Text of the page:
Writers Read: Brian Yansky.

--Marshal Zeringue

Monday, February 16, 2015

"Butterfly Kills"

Brenda Chapman began her writing career in children’s fiction. Her YA novel Hiding in Hawk's Creek was shortlisted for the CLA Book of the Year for Children. Her first adult mystery, In Winter's Grip, was published in 2010. She lives in Ottawa, Ontario.

Chapman applied the Page 69 Test to Butterfly Kills, the latest novel in her Stonechild and Rouleau mystery series, and reported the following:
On page 69 of Butterfly Kills, Kala Stonechild is reminiscing with a woman named Marjory about a recent disappointment by a family member that haunts Stonechild still. Marjory is not a close friend, but she knows Kala from her childhood living on Birdtail Reservation and has an idea of how tough life has been for her in the intervening years. Kala is reluctant to speak about herself in this scene or to share any feelings about that period of her life when she was in foster care and moved from one family to another. The passage further reveals that Stonechild is restless and unattached, unsure about staying in Kingston for longer than a few months. Page 69 gives a taste of the continuing storyline about Kala Stonechild—my conflicted, solitary main cop—and her demons, which are slowly revealed throughout the series.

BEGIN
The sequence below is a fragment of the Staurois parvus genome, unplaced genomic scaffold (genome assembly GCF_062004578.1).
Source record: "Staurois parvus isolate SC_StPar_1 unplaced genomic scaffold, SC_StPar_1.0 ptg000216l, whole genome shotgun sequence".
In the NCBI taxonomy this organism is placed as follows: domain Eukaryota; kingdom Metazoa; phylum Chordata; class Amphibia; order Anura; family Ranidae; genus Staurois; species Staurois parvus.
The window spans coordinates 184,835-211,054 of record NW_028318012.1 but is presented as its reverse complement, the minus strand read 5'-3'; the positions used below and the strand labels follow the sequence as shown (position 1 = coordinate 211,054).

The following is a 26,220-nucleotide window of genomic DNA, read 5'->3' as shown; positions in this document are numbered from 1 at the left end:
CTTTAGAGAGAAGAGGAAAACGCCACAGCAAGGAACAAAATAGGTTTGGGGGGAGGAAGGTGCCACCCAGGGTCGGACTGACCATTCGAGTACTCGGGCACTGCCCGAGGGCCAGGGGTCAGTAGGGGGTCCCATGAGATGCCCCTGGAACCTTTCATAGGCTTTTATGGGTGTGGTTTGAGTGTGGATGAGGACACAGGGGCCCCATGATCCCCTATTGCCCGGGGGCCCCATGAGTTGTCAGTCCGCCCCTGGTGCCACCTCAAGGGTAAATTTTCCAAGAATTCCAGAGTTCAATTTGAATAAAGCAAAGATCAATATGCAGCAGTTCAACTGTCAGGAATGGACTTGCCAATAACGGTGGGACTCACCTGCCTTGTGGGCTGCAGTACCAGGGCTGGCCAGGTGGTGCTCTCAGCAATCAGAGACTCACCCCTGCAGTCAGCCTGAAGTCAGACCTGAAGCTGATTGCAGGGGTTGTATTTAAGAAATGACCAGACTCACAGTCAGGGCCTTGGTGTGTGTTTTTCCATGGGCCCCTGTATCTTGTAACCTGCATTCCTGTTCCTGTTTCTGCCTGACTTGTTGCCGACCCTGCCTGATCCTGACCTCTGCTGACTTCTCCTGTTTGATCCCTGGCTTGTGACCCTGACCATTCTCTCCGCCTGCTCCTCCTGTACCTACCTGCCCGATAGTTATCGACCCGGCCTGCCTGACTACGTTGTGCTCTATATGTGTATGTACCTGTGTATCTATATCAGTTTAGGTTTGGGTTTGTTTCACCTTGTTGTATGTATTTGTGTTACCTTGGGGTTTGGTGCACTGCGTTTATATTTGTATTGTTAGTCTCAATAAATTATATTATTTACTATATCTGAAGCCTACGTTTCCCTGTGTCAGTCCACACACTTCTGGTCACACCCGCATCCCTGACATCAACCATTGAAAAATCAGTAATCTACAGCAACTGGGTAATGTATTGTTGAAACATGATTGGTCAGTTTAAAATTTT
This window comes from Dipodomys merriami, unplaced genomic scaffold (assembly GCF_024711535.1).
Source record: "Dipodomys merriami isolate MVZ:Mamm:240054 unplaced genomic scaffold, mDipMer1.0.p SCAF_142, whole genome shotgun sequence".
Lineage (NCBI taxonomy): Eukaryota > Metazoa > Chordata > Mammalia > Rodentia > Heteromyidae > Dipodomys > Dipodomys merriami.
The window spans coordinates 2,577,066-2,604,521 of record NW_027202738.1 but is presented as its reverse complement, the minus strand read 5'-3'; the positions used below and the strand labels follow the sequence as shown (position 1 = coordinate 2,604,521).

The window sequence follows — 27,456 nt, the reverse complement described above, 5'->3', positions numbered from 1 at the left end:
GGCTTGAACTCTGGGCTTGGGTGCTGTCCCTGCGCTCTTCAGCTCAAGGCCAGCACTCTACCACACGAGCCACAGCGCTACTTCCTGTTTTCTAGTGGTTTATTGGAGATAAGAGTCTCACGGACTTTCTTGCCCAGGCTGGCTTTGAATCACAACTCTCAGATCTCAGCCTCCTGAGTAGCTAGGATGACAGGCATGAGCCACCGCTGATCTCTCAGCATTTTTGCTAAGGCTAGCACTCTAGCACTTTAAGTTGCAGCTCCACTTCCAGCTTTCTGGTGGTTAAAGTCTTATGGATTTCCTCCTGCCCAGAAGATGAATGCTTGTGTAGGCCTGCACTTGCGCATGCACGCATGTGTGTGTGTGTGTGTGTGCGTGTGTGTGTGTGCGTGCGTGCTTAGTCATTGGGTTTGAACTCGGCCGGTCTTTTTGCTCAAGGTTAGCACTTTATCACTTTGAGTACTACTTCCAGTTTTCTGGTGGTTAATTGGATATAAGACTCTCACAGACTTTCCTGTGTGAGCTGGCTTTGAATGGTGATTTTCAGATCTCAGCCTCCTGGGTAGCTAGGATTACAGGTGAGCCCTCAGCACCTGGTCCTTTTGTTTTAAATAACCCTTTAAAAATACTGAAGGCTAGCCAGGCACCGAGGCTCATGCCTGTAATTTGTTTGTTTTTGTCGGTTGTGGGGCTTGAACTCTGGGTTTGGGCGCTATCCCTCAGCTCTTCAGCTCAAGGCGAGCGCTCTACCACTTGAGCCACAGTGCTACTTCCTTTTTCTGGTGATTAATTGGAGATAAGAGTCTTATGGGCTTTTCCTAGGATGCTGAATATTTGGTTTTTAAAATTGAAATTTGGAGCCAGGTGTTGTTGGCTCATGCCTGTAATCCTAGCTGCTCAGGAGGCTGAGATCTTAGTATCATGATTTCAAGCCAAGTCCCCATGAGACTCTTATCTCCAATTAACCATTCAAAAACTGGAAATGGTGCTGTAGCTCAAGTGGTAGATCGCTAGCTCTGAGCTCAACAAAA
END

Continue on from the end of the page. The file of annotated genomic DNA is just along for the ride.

This sliver of the novel also shows that I am as interested in writing about the lives of my continuing main police characters as I am in the cases they are solving. This reflects my own penchant for reading police procedurals that delve into the background stories of the detectives and develop their characters and relationships along with the unfolding murder investigations.
Visit Brenda Chapman's website.

--Marshal Zeringue

Saturday, February 14, 2015

"A Killer Retreat"

Tracy Weber is the author of the award-winning Downward Dog Mysteries series featuring yoga teacher Kate and her feisty German shepherd, Bella. Weber loves sharing her passion for yoga and animals in any form possible. The second book in her series, A Killer Retreat, was released January, 2015 by Midnight Ink.